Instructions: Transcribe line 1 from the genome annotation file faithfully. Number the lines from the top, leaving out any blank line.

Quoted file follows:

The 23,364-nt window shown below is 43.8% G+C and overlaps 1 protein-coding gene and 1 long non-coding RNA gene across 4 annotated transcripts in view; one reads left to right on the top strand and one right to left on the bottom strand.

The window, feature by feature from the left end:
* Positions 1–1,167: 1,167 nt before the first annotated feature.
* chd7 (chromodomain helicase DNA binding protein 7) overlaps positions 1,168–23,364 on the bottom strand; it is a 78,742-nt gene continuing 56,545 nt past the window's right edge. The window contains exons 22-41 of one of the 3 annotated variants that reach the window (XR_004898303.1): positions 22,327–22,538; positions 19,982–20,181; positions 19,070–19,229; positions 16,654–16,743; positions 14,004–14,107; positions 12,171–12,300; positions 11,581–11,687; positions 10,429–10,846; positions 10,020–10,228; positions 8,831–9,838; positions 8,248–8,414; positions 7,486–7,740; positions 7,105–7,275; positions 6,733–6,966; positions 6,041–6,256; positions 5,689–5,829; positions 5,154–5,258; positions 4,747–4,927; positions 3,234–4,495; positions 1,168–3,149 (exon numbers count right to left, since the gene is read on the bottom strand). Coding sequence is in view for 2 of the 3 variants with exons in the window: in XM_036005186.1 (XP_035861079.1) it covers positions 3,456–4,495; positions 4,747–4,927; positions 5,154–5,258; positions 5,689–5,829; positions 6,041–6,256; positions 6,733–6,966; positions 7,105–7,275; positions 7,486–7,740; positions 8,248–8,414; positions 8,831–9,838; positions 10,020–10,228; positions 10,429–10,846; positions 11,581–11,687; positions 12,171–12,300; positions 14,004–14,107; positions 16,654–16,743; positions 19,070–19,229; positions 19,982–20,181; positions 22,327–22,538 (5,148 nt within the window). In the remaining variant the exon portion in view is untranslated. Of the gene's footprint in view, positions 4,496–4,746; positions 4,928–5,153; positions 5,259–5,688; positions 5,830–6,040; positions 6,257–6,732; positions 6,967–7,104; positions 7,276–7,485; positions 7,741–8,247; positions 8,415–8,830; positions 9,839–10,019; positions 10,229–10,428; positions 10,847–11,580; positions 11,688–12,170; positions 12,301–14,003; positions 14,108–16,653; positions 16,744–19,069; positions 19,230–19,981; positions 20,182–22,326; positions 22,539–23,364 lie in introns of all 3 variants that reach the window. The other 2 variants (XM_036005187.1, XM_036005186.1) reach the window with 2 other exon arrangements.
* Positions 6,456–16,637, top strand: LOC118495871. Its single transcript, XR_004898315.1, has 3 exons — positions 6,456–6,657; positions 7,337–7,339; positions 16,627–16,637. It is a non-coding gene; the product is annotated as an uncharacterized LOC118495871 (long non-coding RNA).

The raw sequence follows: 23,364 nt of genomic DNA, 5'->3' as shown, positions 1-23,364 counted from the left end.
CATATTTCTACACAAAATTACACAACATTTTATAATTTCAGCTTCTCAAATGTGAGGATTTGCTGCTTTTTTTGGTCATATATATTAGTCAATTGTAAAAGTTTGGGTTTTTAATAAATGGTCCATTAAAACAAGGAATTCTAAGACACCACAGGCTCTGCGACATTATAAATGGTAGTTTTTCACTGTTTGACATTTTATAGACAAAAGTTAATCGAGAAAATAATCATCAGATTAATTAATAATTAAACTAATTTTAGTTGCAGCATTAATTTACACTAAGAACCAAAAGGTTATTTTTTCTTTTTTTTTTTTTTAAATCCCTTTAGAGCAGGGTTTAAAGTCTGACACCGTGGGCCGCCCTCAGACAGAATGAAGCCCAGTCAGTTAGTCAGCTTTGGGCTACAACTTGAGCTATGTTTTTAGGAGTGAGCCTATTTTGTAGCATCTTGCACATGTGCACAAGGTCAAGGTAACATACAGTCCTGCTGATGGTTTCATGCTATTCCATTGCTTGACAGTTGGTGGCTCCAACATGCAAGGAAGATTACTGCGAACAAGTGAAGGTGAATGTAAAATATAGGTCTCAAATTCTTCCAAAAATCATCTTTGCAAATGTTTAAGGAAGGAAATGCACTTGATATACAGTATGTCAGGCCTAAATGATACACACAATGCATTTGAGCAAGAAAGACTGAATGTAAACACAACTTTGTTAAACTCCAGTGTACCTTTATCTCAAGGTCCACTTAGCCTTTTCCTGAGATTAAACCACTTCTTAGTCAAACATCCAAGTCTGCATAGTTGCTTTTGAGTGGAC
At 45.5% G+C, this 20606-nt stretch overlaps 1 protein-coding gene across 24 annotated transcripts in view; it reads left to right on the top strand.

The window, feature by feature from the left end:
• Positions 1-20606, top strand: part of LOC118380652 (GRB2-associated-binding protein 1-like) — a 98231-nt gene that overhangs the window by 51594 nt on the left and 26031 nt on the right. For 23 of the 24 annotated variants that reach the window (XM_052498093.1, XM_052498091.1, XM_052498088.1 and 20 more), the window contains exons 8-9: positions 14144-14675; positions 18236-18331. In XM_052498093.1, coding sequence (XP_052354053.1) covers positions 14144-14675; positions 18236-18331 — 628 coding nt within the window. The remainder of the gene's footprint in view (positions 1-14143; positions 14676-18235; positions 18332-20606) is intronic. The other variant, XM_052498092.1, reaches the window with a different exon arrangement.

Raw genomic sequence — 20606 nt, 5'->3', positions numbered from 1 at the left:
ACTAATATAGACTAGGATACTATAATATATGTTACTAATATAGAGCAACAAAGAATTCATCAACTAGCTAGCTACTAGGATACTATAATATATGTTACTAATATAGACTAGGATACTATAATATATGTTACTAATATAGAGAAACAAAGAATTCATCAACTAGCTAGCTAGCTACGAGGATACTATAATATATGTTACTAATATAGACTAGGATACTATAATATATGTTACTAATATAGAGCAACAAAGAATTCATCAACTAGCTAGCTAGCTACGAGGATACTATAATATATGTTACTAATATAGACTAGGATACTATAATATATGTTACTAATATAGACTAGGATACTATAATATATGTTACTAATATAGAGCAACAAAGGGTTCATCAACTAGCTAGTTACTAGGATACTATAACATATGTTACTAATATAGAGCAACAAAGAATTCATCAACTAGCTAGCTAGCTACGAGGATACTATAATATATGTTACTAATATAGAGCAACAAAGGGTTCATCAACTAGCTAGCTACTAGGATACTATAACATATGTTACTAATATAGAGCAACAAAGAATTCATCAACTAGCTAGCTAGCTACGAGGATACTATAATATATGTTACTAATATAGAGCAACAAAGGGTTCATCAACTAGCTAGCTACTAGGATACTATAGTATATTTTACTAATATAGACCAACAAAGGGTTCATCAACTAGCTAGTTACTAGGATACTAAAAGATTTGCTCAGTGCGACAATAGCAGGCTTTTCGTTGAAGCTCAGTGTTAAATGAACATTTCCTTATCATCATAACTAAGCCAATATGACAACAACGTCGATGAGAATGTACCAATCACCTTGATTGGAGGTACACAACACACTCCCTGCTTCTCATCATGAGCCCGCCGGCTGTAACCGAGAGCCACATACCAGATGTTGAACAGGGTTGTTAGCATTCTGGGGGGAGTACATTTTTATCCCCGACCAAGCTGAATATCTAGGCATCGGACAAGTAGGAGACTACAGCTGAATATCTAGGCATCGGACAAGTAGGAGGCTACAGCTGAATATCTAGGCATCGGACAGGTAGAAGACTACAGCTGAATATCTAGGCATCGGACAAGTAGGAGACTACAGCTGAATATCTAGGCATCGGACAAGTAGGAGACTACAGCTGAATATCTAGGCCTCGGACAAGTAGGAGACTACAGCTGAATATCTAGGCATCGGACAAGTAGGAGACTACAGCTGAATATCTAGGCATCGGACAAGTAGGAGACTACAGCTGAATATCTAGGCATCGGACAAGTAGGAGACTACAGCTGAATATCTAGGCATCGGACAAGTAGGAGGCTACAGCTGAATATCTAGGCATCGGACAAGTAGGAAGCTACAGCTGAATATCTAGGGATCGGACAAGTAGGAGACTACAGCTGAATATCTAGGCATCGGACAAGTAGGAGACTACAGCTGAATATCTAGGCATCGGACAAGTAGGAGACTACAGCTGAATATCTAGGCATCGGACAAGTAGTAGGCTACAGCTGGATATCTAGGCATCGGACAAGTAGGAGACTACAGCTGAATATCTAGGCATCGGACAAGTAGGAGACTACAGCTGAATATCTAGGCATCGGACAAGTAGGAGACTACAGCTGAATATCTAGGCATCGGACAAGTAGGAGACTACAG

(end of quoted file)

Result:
The 23,364-nt window shown below is 43.8% G+C and overlaps 1 protein-coding gene and 1 long non-coding RNA gene across 4 annotated transcripts in view; one reads left to right on the top strand and one right to left on the bottom strand.